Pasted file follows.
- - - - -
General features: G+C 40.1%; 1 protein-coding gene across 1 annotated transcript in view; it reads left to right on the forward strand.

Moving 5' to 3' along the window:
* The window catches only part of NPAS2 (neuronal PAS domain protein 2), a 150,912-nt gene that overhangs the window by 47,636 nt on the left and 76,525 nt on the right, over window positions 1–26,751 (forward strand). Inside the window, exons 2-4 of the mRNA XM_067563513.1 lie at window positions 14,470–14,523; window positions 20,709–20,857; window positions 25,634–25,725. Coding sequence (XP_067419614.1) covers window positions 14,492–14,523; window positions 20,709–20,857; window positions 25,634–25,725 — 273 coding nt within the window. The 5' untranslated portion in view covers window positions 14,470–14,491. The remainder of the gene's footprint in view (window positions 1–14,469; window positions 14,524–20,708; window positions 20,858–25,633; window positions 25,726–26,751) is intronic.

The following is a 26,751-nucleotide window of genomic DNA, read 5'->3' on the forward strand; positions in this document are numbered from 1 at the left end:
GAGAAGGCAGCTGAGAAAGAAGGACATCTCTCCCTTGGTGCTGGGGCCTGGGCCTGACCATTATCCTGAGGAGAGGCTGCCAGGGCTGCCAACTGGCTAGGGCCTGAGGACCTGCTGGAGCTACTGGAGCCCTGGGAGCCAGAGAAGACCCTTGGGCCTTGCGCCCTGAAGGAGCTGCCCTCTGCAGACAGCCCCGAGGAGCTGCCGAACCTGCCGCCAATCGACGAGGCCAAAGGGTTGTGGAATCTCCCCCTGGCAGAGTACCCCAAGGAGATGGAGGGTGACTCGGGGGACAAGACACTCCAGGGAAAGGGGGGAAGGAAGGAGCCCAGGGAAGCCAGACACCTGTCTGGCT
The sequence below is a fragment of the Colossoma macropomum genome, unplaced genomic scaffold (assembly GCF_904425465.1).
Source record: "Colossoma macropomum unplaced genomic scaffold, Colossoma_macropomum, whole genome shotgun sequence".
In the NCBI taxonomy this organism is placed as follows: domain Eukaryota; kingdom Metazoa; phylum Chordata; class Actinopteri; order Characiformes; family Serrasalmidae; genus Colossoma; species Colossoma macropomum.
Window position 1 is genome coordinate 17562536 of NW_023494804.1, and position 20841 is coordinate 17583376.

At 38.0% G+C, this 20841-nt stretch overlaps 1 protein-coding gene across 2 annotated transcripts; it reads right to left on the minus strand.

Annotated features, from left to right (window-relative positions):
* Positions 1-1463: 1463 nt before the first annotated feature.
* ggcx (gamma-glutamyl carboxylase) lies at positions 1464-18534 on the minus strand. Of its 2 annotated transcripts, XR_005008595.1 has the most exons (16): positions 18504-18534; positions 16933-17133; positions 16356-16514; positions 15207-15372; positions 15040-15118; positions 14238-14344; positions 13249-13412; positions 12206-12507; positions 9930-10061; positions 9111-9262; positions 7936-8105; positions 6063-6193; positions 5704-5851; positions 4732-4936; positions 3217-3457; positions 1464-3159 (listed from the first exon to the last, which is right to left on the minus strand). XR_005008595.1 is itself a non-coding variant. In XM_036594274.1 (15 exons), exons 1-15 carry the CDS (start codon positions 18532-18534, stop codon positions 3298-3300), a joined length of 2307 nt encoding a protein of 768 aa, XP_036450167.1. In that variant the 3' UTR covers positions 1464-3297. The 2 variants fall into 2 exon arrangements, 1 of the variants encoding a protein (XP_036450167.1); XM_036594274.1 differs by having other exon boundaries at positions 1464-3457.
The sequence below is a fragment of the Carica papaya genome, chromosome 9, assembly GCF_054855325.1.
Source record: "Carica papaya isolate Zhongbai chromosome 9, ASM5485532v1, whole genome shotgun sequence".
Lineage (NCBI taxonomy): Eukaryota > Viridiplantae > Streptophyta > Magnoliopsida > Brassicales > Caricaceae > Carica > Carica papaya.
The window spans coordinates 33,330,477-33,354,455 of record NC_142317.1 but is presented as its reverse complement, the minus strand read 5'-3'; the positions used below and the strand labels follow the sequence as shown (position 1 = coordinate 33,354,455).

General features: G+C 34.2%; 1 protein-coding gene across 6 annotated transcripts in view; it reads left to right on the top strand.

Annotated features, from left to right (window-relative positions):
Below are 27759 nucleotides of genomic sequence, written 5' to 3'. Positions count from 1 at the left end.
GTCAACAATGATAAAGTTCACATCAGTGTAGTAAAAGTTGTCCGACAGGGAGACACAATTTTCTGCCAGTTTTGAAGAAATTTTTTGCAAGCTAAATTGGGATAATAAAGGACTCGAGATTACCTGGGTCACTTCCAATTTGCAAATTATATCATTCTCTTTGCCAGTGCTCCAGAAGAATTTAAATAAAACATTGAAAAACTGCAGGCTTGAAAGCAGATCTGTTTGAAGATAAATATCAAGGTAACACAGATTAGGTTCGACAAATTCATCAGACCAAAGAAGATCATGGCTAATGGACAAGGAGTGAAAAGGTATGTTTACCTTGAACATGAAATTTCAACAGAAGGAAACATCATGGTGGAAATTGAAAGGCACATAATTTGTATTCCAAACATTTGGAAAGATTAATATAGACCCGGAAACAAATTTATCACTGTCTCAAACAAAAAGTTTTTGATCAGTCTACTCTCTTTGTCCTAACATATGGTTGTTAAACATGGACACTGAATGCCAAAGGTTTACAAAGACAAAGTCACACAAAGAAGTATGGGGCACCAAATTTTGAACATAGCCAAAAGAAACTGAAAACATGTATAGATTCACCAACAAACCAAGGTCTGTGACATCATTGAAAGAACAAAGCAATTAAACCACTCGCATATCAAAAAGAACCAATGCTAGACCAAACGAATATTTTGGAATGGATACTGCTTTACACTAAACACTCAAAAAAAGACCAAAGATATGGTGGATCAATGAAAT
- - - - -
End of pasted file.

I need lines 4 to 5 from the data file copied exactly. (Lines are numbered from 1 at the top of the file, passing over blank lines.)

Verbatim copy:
The following is a 26,751-nucleotide window of genomic DNA, read 5'->3' on the forward strand; positions in this document are numbered from 1 at the left end:
GAGAAGGCAGCTGAGAAAGAAGGACATCTCTCCCTTGGTGCTGGGGCCTGGGCCTGACCATTATCCTGAGGAGAGGCTGCCAGGGCTGCCAACTGGCTAGGGCCTGAGGACCTGCTGGAGCTACTGGAGCCCTGGGAGCCAGAGAAGACCCTTGGGCCTTGCGCCCTGAAGGAGCTGCCCTCTGCAGACAGCCCCGAGGAGCTGCCGAACCTGCCGCCAATCGACGAGGCCAAAGGGTTGTGGAATCTCCCCCTGGCAGAGTACCCCAAGGAGATGGAGGGTGACTCGGGGGACAAGACACTCCAGGGAAAGGGGGGAAGGAAGGAGCCCAGGGAAGCCAGACACCTGTCTGGCT